The head of the U.S. delegation, undersecretary Chester Crocker, for years opposed Cuba’s participation. But given the seriousness of the military situation for the South African aggressors, he had no choice but to accept our presence….

This Reagan administration spokesman was well aware that with Cuba at the negotiating table, dirty tricks, blackmail, intimidation and lies would not succeed.

There would be no repeat of what happened in Paris in 1898, when the Americans and the Spanish held peace talks without Cuban representation, the Liberation Army and the government of Cuba in arms….

The internationalist mission was fully accomplished. Our troops came back to the homeland with heads held high, taking with them only the friendship of the Angolan people, the weapons they had wielded with honor and bravery thousands of miles away from their homeland, the satisfaction of duty done and the glorious mortal remains of our fallen brothers and sisters.

Their contribution was decisive in consolidating Angola’s independence and achieving that of Namibia. It was also a significant contribution to the liberation of Zimbabwe and the demise of South Africa’s repugnant apartheid regime.

Rarely in history has war, the most terrible, heartrending, and difficult of human actions, been accompanied by such humanism and humility on the part of the victors, despite the near-total absence of these values in the ranks of the vanquished. Firmness of principle and purity of aims explain the complete transparency of every campaign undertaken by our internationalist fighters.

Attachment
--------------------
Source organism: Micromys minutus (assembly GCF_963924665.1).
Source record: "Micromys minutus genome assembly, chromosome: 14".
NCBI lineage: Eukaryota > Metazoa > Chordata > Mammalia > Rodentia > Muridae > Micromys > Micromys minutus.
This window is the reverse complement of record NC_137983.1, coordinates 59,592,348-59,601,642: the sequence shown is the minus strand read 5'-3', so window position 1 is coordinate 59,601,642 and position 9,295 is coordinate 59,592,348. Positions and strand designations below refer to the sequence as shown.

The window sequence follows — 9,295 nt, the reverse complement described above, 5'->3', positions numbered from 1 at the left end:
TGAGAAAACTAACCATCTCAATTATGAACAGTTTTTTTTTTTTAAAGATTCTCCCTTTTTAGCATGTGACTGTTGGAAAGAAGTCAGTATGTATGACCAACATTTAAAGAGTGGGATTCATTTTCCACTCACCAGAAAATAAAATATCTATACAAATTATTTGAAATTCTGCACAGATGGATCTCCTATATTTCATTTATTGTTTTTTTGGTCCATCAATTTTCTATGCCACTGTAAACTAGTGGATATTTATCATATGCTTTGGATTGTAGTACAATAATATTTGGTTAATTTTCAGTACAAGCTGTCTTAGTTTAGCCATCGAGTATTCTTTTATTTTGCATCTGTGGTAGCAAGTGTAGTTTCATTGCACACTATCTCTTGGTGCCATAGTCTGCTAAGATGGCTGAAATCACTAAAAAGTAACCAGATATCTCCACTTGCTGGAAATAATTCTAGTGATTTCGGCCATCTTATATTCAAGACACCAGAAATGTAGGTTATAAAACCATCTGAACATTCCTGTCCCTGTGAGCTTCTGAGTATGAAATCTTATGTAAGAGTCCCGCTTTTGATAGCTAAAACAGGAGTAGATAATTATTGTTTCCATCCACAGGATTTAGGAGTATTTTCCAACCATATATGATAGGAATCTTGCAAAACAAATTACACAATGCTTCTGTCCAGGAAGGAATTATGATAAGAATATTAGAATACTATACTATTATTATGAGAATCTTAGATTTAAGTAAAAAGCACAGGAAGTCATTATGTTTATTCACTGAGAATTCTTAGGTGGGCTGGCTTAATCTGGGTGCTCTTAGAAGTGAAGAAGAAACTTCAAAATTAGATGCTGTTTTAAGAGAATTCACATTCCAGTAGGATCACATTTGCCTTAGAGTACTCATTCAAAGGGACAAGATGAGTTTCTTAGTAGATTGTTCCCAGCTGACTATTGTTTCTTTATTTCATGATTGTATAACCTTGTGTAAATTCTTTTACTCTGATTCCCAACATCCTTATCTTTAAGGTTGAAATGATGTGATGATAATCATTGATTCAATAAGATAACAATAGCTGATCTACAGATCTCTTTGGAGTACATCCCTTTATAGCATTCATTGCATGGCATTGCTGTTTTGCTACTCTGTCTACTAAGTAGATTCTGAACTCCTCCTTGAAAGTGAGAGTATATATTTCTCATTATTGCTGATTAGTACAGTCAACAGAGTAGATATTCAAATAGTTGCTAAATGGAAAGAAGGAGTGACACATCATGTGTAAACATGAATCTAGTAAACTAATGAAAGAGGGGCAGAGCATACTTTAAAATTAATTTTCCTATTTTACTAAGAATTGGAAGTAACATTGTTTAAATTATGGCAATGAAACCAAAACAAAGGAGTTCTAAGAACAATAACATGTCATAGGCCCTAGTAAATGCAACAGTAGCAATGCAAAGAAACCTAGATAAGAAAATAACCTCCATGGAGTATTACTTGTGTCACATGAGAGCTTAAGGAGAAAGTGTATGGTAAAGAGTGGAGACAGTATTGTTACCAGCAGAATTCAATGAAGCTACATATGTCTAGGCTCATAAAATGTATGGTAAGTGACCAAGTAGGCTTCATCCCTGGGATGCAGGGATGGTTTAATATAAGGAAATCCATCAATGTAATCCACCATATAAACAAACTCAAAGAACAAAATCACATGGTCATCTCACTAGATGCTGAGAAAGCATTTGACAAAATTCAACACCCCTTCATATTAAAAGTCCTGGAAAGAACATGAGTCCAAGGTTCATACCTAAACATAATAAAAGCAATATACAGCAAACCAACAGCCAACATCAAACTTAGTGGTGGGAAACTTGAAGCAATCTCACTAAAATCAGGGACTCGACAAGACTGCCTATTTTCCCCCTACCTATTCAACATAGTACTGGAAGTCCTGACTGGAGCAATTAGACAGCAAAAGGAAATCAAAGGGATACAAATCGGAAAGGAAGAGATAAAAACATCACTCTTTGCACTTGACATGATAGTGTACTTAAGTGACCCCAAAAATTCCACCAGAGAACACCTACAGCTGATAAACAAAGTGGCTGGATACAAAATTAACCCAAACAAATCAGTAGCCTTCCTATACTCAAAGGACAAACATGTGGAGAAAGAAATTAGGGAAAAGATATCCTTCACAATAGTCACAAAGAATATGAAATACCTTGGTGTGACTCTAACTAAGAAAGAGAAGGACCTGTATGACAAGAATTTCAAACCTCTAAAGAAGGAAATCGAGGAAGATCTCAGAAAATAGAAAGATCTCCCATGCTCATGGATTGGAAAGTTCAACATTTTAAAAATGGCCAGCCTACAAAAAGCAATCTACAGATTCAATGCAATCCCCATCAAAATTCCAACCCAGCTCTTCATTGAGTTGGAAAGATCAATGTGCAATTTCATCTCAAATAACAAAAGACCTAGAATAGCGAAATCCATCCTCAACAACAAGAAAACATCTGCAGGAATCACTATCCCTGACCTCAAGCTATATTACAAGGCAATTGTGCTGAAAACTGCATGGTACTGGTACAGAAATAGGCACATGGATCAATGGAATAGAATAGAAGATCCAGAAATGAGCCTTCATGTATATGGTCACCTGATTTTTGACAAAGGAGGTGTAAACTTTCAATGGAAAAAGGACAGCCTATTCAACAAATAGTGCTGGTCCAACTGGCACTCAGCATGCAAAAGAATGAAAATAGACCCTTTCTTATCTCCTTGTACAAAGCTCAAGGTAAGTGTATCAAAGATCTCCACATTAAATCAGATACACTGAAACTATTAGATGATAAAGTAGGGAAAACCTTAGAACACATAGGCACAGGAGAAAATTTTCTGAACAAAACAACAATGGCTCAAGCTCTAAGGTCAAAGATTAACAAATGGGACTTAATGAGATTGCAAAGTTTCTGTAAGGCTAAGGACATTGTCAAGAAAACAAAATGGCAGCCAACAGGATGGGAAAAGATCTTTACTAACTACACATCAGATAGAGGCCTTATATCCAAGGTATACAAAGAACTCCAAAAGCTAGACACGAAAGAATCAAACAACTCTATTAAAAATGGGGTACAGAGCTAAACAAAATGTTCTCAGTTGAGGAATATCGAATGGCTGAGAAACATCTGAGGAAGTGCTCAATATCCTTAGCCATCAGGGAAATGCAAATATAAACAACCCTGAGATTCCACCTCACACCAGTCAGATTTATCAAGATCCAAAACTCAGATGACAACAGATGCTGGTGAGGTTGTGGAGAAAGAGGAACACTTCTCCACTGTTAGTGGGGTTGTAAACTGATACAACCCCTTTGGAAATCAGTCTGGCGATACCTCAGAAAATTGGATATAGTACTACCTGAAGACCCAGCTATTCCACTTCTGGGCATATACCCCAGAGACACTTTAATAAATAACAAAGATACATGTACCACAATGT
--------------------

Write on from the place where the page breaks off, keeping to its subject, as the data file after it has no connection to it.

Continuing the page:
Beyond doubt, a decisive ingredient is the tradition established by our freedom combatants in the epic struggles for independence, reinforced by rebels and fifth-column fighters during the War of National Liberation and carried on by the militia, by members of the Revolutionary Armed Forces and the Ministry of the Interior since the Revolution, against enemies abroad and at home.  
Full story has not yet been told
That heroic saga has never been told in full. On its 30th anniversary, American imperialism went out of its way to prevent any mention of Cuba even at the commemorative ceremonies. To cap it all, it tried to rewrite history: Cuba, it seems, never played any part at all in Angolan independence, Namibian independence or the defeat of the until-then invincible army of apartheid. In fact, Cuba doesn’t even exist; it’s a figment of people’s imagination. It is as if the U.S. government had absolutely nothing to do with the hundreds of thousands of Angolan dead, the thousands of villages razed to the ground, the millions of land mines planted in Angolan territory, where they still take the lives of many children, women and other civilians….